Levocetirizine administered as monotherapy or in combination with montelukast in arm A and monotherapy with desloratadine, as well as concomitant treatment with desloratadine and montelukast in arm B were the most effective treatment options of inhibiting the size of wheal and flare in SPT. There were no significant differences between antihistamine taken alone or in combination with montelukast (Table 2; Figs. 1, 2, 3).

If montelukast was administered as monotherapy, it did not change the size of the wheal for either histamine or for HDM, in either arm of the study. However, montelukast significantly reduced the size of flare in the SPT with histamine in arm A and slightly, but not significantly (p = 0.052), reduced the size of flare for D. pteronyssinus in arm B. Administration of montelukast in combination with antihistamine had no effect on the size of wheal and flare in comparison to monotherapy with antihistamine in both arms of the study (Table 2; Figs. 1, 2, 3).


The results of this study demonstrate that long-term therapy with montelukast, which is administered in monotherapy or concomitantly with the levocetirizine or desloratadine, does not affect formation of wheals in SPT, nor does it potentiate the inhibitory effect of antihistamines. Since the diameter of the wheal underlies the assessment of results of SPT, slight inhibition of flare by montelukast does not affect outcomes of the test; thus montelukast, even administered for a long time, does not have to be discarded before the skin prick test.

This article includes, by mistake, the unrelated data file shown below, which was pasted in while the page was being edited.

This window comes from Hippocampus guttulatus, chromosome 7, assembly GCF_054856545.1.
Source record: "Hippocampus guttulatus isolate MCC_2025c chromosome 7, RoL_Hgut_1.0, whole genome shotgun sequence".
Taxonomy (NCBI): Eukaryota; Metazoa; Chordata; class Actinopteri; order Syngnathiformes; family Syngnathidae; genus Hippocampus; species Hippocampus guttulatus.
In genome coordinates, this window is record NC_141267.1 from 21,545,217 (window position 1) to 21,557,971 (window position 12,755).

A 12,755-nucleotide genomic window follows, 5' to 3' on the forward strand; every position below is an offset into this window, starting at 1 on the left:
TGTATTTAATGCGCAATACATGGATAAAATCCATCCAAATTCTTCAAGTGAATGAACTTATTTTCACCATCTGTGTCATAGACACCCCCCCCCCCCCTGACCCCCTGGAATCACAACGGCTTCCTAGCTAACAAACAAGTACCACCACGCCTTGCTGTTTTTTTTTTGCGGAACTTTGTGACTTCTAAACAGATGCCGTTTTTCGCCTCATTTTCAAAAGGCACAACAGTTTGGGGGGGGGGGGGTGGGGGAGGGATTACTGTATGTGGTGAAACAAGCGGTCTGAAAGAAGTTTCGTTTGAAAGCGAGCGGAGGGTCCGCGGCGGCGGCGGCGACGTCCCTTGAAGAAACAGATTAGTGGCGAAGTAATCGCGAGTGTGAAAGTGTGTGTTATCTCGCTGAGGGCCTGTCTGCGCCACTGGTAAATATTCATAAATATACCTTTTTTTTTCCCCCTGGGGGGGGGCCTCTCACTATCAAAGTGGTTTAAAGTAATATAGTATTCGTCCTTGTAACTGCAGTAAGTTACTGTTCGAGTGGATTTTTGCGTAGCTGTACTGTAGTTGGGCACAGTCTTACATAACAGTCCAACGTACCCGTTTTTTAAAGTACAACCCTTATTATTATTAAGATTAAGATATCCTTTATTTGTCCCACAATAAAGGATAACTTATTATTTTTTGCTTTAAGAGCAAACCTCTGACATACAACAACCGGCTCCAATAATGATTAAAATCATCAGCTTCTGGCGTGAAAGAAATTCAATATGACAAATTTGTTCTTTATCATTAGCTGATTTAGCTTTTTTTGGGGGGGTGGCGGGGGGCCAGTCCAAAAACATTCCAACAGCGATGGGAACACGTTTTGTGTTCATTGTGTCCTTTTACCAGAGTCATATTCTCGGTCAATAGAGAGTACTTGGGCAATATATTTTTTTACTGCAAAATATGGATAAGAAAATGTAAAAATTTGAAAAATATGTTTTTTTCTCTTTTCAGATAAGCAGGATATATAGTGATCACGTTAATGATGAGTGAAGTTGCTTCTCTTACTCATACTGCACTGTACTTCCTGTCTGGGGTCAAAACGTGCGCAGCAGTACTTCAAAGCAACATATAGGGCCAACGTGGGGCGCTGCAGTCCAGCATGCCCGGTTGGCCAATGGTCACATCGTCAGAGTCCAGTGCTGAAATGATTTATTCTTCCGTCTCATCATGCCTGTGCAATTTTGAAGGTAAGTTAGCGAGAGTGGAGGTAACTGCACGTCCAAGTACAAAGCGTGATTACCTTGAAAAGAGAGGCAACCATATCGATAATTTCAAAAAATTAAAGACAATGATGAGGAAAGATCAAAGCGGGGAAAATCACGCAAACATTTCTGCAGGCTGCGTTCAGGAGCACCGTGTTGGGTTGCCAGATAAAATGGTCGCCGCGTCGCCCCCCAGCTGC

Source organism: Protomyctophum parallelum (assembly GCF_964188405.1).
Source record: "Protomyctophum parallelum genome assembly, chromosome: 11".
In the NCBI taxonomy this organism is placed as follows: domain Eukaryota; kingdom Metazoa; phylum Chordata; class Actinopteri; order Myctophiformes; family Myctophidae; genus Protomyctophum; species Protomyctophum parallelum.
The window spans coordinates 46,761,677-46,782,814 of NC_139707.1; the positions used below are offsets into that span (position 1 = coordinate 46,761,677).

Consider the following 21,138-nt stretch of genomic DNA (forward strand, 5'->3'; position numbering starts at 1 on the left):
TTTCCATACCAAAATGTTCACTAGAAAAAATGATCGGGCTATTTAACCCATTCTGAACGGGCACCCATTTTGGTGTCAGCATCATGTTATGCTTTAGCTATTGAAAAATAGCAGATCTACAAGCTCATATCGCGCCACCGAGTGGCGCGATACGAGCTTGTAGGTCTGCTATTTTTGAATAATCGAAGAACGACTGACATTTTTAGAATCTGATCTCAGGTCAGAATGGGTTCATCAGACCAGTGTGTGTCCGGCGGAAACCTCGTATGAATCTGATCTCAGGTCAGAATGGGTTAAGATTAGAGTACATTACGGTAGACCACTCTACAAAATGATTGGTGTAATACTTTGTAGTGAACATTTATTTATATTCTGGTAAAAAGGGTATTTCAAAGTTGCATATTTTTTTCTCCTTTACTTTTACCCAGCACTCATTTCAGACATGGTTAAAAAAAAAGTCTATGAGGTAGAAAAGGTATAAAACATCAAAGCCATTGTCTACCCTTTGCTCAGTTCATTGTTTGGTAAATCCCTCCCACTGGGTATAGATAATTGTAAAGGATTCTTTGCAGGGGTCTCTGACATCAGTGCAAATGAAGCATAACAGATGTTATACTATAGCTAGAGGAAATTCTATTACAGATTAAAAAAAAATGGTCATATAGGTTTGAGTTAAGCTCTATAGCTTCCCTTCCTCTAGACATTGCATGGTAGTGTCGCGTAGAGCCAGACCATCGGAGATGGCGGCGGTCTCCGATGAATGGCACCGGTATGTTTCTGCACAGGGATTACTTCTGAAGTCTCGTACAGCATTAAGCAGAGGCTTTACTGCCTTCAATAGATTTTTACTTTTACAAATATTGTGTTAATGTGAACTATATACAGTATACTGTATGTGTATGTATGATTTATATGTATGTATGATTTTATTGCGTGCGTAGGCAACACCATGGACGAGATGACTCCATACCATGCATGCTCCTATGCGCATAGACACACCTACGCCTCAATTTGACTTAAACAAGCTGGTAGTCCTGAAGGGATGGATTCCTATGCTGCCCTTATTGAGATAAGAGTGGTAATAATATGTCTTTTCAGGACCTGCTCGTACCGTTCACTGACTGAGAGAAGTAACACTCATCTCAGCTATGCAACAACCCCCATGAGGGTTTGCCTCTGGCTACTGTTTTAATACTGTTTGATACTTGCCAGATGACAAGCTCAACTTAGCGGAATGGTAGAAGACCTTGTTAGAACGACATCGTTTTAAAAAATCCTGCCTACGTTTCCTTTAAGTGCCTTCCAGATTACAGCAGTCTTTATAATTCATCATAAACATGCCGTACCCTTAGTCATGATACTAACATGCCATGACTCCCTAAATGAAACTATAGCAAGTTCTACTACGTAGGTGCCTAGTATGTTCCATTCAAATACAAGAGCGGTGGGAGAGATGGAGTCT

The formation of wheals and flares in skin prick tests result from an immunoglobulin E-dependent basophils and mast cells activation, marked by the release of inflammatory mediators, including histamine [1]. Histamine induces capillary dilation, increases vascular permeability, stimulates nociceptors responsible for pain, and further causes eosinophil chemotaxis to the inflamed tissue. As a result, the exudation enters the skin and causes swelling accompanied by itching [1, 2]. Although it is unlikely that montelukast, a potent leukotriene receptor antagonist, directly affects release of histamine from basophils and mast cells [10, 13], it is well documented that it possesses other anti-inflammatory properties [14, 15, 16, 17, 18], and may increase the clinical effect during the treatment [11, 12]. Thus, if taken for a long time, it could alter the inflammatory response of the skin.